In each port we have a cultural pre-port session and a logistical pre-port session to help prepare us for the country we're about to visit. Both are required for EVERYONE. The cultural pre-port basically warns/informs us about cultural norms and customs. We have been told that for Morocco we should dress conservatively, meaning long and loose fitting pants, skirts and shirts. Tank tops and shorts are not appropriate and will draw unwanted attention. Also, women entering mosques should have some kind of covering for their head.
We learned in the meeting that the government language is French but most people speak Arabic. We also learned that we need to bring toilet paper with us, and that people here use their left hand for bathroom business and their right hand for eating and there is no soap or toilet paper in the restaurants (although we haven't found that to be true... yet).
On our guided city tour we found that Casablanca almost feels like two cities. We visited what seemed to be the older part of the city (but not the Medina/old city); it was a bustling part of the city which felt a little dirty and crowded to us. There was litter everywhere and lots of street vendors - it was a completely different atmosphere than Spain. Then we visited the Hassan II Mosque which has the tallest minaret in the world, at 689 feet. As we approached we could hear a beautiful Muslim prayer over the speakers outside the mosque. It was chilling. We also visited the Royal Palace, City Hall and the Cathedral. Finally, we visited the beach area where the homes are very expensive. The ocean is too rough to swim so they have built private beach clubs where the pools are right on the beach and filled with salt water.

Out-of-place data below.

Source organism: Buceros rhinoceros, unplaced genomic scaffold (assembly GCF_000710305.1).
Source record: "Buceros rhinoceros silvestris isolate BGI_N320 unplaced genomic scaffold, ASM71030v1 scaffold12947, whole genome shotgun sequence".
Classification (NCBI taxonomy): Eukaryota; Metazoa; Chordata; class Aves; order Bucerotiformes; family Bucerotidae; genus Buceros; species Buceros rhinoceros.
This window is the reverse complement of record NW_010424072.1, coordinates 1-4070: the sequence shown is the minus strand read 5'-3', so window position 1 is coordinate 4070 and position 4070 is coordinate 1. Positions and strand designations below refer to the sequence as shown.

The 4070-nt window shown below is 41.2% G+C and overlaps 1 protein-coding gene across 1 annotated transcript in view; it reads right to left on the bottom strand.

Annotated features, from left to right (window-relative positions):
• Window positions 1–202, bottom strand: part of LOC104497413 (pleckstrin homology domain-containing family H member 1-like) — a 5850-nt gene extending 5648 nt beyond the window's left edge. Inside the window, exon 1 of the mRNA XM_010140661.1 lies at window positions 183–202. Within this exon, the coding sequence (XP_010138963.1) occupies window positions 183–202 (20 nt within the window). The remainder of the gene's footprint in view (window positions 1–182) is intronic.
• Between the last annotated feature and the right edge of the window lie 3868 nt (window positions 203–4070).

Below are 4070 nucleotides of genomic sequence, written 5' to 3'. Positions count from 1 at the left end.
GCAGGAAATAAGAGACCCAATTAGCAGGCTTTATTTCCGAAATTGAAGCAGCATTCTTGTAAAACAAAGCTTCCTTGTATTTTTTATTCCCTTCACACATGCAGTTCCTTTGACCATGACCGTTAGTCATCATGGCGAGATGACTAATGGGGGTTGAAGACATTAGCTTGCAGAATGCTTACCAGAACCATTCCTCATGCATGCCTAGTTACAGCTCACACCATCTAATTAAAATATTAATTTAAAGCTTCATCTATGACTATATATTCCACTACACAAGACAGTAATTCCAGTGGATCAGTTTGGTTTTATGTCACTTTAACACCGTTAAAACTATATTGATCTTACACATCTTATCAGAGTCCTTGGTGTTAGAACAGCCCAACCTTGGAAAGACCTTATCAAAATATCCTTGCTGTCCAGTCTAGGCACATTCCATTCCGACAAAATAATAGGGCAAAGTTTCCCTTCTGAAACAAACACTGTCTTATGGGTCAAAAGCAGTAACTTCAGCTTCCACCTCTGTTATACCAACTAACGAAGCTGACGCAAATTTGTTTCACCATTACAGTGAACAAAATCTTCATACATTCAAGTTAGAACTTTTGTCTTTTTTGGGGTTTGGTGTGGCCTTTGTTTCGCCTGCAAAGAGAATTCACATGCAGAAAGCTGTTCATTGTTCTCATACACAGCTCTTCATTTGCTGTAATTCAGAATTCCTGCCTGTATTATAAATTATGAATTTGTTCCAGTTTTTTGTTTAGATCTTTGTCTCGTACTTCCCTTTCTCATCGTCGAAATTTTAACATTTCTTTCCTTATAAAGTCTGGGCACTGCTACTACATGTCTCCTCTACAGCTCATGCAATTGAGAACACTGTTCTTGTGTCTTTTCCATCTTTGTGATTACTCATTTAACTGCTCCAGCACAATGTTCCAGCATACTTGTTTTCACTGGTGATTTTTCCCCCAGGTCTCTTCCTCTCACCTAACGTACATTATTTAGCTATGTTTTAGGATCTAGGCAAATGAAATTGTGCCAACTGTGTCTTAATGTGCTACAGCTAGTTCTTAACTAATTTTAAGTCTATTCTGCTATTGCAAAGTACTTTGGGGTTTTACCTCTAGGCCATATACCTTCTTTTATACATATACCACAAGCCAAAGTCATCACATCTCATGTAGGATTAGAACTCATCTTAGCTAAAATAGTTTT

Most of the women dress traditionally with a caftan (that is what we call it) and head coverings for the women. Some women are covered head to toe with only their eyes showing. You can take a look at our pictures of Casablanca and Marrakech to see the way people dress.
In the evening, a colleague of ours invited us to dinner with a former student of his who currently lives in Casablanca. We had a beautiful dinner with them at a traditional Moroccan restaurant. We sat on bean bags on the floor underneath a beautiful tent and tried all of the traditional Moroccan cuisine. This family was so wonderful to us and even treated us to dinner. They took us into the markets (souks) and showed us around the entire city until midnight. They were so generous. We began to get a really great impression of Morocco!
-We arrived in Morocco at the end of Ramadan which is the Islamic month of fasting. They fast everyday from sunrise to sunset